Emotional Intelligence in Sport Leadership
This is an excerpt from Contemporary Leadership in Sport Organizations 2nd Edition With HKPropel Access by David Scott.
Why Is EI Important for Sport Leaders?
As mentioned in the introduction, sport leaders often operate in an emotional environment, especially in competitive professional, intercollegiate, and amateur sports. They also frequently have many internal and external constituents who are directly or indirectly affected by the decisions they make. Hackman and Wageman (2007) suggested that effective leaders need considerable emotional maturity in dealing with their anxieties as well as the anxiety of others. According to Hackman and Wageman, leaders demonstrating emotional maturity can move toward an anxiety-arousing situation rather than moving away from it to reduce anxiety. Another important component of leadership these authors identified is the ability of leaders with emotional maturity to inhibit impulses, whether these be to immediately try to correct emerging problems or to exploit immediately appearing opportunities. Hackman and Wageman also suggested that leaders with emotional maturity can wait for an appropriate time to get involved—that is, wait until they feel that organizational members are more open to an intervention.
Research and EI
The concept of EI has been the focus of considerable research over the last several decades in many academic fields. A search of the EBSCO Sport Discus database reveals 23 academic articles have been published since 2020 on studies of EI in sport or physical activity.
It is important to mention that there has been notable disagreement among researchers regarding the constructs of EI and whether many of the elements or traits associated with EI belong in the domain of personality or IQ studies. Additionally, some researchers have argued that many EI studies have methodological issues and that claims of EI as a primary factor in determining real-world success have not been validated (Waterhouse 2006). However, many others argue that EI has considerable support from empirical research and that it is linked to performance outcomes as well as to work and life success. It is also noteworthy that the concept of EI has become increasingly prevalent over the last several years in human resource departments and executive training programs across many industries.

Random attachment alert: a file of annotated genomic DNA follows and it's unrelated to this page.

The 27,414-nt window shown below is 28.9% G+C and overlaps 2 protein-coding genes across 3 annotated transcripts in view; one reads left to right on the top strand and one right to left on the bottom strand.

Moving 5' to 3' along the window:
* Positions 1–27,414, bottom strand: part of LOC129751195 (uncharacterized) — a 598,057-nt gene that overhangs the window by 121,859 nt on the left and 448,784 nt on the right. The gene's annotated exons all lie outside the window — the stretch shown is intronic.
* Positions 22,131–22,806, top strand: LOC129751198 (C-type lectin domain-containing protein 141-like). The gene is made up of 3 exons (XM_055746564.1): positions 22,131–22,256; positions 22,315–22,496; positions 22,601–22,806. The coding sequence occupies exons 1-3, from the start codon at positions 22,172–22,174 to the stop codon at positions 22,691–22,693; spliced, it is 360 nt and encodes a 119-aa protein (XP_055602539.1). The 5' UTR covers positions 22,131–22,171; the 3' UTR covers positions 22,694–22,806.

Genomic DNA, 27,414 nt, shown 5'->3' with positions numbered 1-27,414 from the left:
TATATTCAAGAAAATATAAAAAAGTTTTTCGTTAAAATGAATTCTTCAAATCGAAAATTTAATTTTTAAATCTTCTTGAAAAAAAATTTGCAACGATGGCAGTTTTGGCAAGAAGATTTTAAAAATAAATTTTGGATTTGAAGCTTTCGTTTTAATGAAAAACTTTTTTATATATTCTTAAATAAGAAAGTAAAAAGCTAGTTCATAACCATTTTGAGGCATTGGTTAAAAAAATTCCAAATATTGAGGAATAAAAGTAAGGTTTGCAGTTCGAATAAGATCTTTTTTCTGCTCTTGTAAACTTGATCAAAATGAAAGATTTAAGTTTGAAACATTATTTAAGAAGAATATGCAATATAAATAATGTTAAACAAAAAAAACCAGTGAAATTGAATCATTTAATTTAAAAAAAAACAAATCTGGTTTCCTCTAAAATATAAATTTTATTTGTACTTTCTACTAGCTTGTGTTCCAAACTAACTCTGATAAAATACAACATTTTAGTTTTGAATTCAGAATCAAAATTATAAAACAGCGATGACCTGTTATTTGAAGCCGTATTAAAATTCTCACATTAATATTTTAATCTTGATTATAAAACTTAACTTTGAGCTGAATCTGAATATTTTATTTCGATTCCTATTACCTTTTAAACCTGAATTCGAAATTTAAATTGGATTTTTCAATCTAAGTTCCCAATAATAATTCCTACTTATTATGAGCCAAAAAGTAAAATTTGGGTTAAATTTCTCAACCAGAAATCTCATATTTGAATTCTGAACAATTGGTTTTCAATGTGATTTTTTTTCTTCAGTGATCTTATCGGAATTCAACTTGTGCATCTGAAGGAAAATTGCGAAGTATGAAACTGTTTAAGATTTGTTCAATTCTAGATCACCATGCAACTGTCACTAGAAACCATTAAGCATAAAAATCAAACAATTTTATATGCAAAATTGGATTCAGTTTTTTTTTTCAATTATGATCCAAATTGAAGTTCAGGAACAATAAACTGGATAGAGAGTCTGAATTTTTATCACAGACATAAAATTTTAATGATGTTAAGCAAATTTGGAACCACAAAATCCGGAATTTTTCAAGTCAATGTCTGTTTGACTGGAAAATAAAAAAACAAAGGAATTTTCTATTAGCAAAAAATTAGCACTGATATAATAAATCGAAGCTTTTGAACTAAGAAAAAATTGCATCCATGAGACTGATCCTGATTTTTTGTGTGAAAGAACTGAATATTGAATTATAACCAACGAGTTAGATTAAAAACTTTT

EI and Sport Leadership
Schneider (2013) wrote an academic article saying that “emotional intelligence is a common thread to the successful management of sport organizations” (abstract). Schneider pointed out that the ability to manage personal emotions as well as that of employees enhances the overall success of a sport manager or leader. Below are three examples in which a leader’s fundamental understanding of EI can be helpful for navigating challenging issues internal and external to a sport organization.
- As a professional sports team owner or manager, you discover that illegal use of steroids has been reported, implicating several members of your team.
- You are a high school athletic director and have been approached by an extremely agitated parent of an athlete in your school. The parent is demanding that a coach be reprimanded or fired.
- You manage a sport and fitness club where political tensions have been increasing and some verbal altercations have occurred.
As you continue to learn more about EI in this chapter, return to these questions to think more about how knowledge and application of EI could apply.More Excerpts From Contemporary Leadership in Sport Organizations 2nd Edition With HKPropel Access
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